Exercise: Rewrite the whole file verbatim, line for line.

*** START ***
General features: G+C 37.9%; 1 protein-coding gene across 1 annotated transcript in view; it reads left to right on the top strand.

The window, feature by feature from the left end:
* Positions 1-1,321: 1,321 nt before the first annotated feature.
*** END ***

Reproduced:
General features: G+C 37.9%; 1 protein-coding gene across 1 annotated transcript in view; it reads left to right on the top strand.

The window, feature by feature from the left end:
* Positions 1-1,321: 1,321 nt before the first annotated feature.